The Rise of Literary Agents in India

Jaya Bhattacharji Rose writes about the rise of literary agents in India.

Like all first-time novelists, Anees Salim mailed his manuscripts to every publisher in the country – and got no response. Not even a rejection. So, he pretended to be 20-year-old Hasina Mansoor, the protagonist of one of his novels, and mailed samples as the opening chapters of her autobiography. Again, no response. 
Next, Anees sent his manuscript to a few literary agents instead. “The first to respond was Kanishka Gupta, who wrote back in five minutes,” says Anees, whose first novel, The Vicks Mango Tree, will be published by HarperCollins in May this year. “Kanishka agreed to represent me. It took him a fortnight to sell the rights through auction. 
Then he auctioned two more of my manuscripts in the one and a half months. Ironically, the bidders were the same publishers on whose tables my manuscripts had been gathering dust. I had not changed a word in them. What I had changed was that I got myself an agent.” 
In a country which, according to the Nielsen BookScan India figures published in the latest edition of international trade magazine The Bookseller, spent Rs 3.38 billion on books in 2011, the concept of literary agents is just about seven years old. On a basic level, a literary agent is a person who represents the author to publishers, working out deals and contracts for a commission or fee.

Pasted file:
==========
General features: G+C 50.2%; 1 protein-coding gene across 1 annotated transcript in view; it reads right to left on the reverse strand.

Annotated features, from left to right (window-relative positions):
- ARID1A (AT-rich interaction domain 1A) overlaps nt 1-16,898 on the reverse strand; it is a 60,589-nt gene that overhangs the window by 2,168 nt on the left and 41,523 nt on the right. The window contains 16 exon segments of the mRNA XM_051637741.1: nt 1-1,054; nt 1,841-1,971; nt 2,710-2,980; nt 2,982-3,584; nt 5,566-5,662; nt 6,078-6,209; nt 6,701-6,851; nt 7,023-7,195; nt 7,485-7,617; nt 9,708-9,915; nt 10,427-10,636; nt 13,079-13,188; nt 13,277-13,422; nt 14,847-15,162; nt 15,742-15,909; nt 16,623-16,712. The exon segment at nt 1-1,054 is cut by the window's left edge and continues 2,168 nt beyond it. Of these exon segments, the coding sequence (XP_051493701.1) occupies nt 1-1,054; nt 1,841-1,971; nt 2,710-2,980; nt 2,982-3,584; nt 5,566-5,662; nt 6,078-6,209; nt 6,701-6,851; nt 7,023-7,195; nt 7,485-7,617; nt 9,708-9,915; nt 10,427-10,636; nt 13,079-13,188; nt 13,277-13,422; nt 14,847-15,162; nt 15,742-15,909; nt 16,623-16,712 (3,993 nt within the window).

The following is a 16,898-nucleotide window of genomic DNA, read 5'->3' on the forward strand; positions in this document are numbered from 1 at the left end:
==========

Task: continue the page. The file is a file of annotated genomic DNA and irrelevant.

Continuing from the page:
But the relationship between an agent and author goes beyond that, say Jayapriya Vasudevan and Priya Doraswamy, founders of seven-year-old Jacaranda, India’s first literary agency.
“Submission to a publisher, especially for a first-time author, is very angst-driven,” says Jayapriya. “As agents, we are expected to manage the author’s nervous energy.” 
“It’s healthy for an author to have an agent,” says Shruti Debi, head of the Indian office of Aitken Alexander. “A book is a durable item and writers usually have no parameters of the quality or nature of the deal that they are getting into. An agent is a sounding board for the author and publisher.” 
“The volume of unsolicited submissions means that the ‘slush pile’ is enormous. Apart from using an agent to get connected to the right editor at the right publishing house, agents also help you negotiate the complex world of book contracts.” 
“Literary agents make it a level playing ground,” says Karthika VK, publisher & chief editor, HarperCollins Publishers India. Kapish Mehra, managing director, Rupa Publications, believes that the biggest advantage of agents is that “they can help you find writing.” 
Despite this, some publishers, such as Sayoni Basu, publisher, Amar Chitra Katha (ACK) and Scholastic India, publishers of children’s and young adult books, prefer to commission books from authors directly. “A couple of Indian agents have been sending manuscripts to me but we are yet to find something which has resulted in a published book!” says Sayoni.
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